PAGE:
I am stepping away from competitive running. I made this decision a few weeks ago, but an MRI confirming not 1, not 2, but 3 (!) stress reactions in my femur and pelvis have solidified it. As a Division I athlete, I have been conditioned to be mentally tough. If there’s anything I’ve learned through this journey, knowing when to step away and take a break is the epitome of mental toughness because it is the hardest to do. Simone Biles and Molly Seidel showed me that. I had very different goals going into college as a student-athlete and this was never part of my plan. That being said, plans change and I have accepted that. The effort I have put into getting back to the sport I love has been more than the amount I put in when I was competing. And if you know me, that’s nearly impossible given how hard I worked to compete at the highest level, for the team and coaches I love the most. The reality is that my timeline is different from the NCAA’s. For the past 18 months, I’ve felt like I’ve been trying to jam a square peg into a round hole, all while the timer has been ticking away. This injury cycle has left me mentally exhausted and when I finally gave myself the option to step away, I felt relief. I didn’t need the MRI to make the decision for me. I knew in my heart, a break was needed either way. What non-elite runners don't understand is the time and consistency it takes to be your best. It is impossible to take shortcuts in distance running; that's what makes it so rewarding. But oh so frustrating, too. I need to continue giving my body the care and patience it deserves after it survived a 6-year battle with anorexia. It needs time to heal from the physical repercussions from years of under-eating and not menstruating. So, I’m going to give it that. Running will always be there when my body is ready to return, and so will the goals I have yet achieved. There is no need to rush. I have accepted that my journey is different than I had expected, that it is different from my teammates and runner friends. And I have found peace in accepting that this is my story, not anyone else's… I know it is the right decision because although heartbreaking, it has brought me peace.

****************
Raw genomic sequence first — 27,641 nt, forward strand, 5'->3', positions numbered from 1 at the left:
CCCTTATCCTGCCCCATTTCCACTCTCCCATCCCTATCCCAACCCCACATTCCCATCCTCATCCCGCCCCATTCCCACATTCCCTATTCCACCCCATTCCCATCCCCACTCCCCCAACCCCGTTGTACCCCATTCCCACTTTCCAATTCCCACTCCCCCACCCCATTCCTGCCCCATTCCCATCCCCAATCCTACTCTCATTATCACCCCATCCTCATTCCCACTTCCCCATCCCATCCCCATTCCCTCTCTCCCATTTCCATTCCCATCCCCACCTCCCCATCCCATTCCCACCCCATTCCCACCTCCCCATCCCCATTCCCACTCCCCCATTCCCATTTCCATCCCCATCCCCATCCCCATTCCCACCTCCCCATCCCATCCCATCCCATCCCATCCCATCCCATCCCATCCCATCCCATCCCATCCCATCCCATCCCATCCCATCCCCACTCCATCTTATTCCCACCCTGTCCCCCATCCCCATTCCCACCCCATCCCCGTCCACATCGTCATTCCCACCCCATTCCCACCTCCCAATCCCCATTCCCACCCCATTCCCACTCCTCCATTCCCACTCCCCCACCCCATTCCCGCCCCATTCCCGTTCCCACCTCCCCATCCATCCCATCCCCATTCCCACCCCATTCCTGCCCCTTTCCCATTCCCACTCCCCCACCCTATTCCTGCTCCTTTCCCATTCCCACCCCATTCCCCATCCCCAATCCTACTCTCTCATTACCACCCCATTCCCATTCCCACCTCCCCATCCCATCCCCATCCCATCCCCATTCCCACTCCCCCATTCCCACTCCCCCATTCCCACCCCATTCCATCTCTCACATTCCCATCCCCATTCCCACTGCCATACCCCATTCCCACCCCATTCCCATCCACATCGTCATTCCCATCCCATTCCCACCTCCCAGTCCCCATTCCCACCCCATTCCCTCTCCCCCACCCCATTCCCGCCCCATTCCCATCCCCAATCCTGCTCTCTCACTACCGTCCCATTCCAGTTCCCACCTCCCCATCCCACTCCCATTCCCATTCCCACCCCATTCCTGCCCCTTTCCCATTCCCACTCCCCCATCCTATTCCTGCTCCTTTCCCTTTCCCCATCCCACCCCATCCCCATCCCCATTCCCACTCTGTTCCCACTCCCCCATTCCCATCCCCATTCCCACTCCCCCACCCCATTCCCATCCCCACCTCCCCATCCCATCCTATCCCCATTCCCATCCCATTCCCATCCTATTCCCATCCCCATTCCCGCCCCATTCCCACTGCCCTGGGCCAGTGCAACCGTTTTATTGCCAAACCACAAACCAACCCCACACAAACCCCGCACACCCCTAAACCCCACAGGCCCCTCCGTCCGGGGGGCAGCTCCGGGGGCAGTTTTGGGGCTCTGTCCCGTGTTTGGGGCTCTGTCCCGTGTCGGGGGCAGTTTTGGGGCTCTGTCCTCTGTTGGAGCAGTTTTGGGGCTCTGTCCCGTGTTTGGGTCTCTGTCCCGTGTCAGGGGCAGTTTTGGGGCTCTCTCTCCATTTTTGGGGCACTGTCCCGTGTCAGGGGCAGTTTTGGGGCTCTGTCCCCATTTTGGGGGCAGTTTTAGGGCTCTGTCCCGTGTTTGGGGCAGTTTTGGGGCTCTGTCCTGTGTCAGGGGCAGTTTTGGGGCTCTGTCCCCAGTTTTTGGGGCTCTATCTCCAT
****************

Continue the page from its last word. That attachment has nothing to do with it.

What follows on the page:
My one wish for you is to not feel sorry for me, but rather, to be happy that I could make this difficult but right decision.
I also hope you take away the importance of fueling your body and taking care of it to the best of your ability; reaching out for professional help when you need extra support.
I have an exciting and bright future ahead, it’s just going to look a little different than I had once envisioned 🤍